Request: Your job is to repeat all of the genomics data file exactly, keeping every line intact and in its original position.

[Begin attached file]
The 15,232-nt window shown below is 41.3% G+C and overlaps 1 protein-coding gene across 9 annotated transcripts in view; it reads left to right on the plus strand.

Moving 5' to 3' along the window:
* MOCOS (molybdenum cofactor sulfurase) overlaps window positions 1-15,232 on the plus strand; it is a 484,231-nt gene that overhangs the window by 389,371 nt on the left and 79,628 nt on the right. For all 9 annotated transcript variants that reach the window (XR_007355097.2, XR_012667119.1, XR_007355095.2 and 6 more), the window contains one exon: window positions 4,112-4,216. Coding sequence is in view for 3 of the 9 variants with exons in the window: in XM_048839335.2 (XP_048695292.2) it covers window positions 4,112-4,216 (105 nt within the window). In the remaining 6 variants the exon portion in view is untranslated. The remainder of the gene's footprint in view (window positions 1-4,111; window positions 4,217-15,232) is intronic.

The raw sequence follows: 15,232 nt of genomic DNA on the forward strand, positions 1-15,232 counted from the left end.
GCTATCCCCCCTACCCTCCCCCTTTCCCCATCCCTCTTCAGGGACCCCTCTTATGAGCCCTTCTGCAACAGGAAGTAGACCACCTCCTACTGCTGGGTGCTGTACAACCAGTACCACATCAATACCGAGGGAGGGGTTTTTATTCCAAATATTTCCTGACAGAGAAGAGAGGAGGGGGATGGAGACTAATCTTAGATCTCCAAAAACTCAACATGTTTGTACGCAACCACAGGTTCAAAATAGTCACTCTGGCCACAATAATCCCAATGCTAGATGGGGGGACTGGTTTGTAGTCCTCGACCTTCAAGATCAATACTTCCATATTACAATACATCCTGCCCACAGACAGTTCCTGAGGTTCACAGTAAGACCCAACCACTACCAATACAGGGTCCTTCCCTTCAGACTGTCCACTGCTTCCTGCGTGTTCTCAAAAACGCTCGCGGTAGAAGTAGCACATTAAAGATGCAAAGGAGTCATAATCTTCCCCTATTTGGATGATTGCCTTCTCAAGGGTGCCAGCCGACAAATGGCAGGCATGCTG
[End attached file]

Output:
The 15,232-nt window shown below is 41.3% G+C and overlaps 1 protein-coding gene across 9 annotated transcripts in view; it reads left to right on the plus strand.

Moving 5' to 3' along the window:
* MOCOS (molybdenum cofactor sulfurase) overlaps window positions 1-15,232 on the plus strand; it is a 484,231-nt gene that overhangs the window by 389,371 nt on the left and 79,628 nt on the right. For all 9 annotated transcript variants that reach the window (XR_007355097.2, XR_012667119.1, XR_007355095.2 and 6 more), the window contains one exon: window positions 4,112-4,216. Coding sequence is in view for 3 of the 9 variants with exons in the window: in XM_048839335.2 (XP_048695292.2) it covers window positions 4,112-4,216 (105 nt within the window). In the remaining 6 variants the exon portion in view is untranslated. The remainder of the gene's footprint in view (window positions 1-4,111; window positions 4,217-15,232) is intronic.

The raw sequence follows: 15,232 nt of genomic DNA on the forward strand, positions 1-15,232 counted from the left end.
GCTATCCCCCCTACCCTCCCCCTTTCCCCATCCCTCTTCAGGGACCCCTCTTATGAGCCCTTCTGCAACAGGAAGTAGACCACCTCCTACTGCTGGGTGCTGTACAACCAGTACCACATCAATACCGAGGGAGGGGTTTTTATTCCAAATATTTCCTGACAGAGAAGAGAGGAGGGGGATGGAGACTAATCTTAGATCTCCAAAAACTCAACATGTTTGTACGCAACCACAGGTTCAAAATAGTCACTCTGGCCACAATAATCCCAATGCTAGATGGGGGGACTGGTTTGTAGTCCTCGACCTTCAAGATCAATACTTCCATATTACAATACATCCTGCCCACAGACAGTTCCTGAGGTTCACAGTAAGACCCAACCACTACCAATACAGGGTCCTTCCCTTCAGACTGTCCACTGCTTCCTGCGTGTTCTCAAAAACGCTCGCGGTAGAAGTAGCACATTAAAGATGCAAAGGAGTCATAATCTTCCCCTATTTGGATGATTGCCTTCTCAAGGGTGCCAGCCGACAAATGGCAGGCATGCTG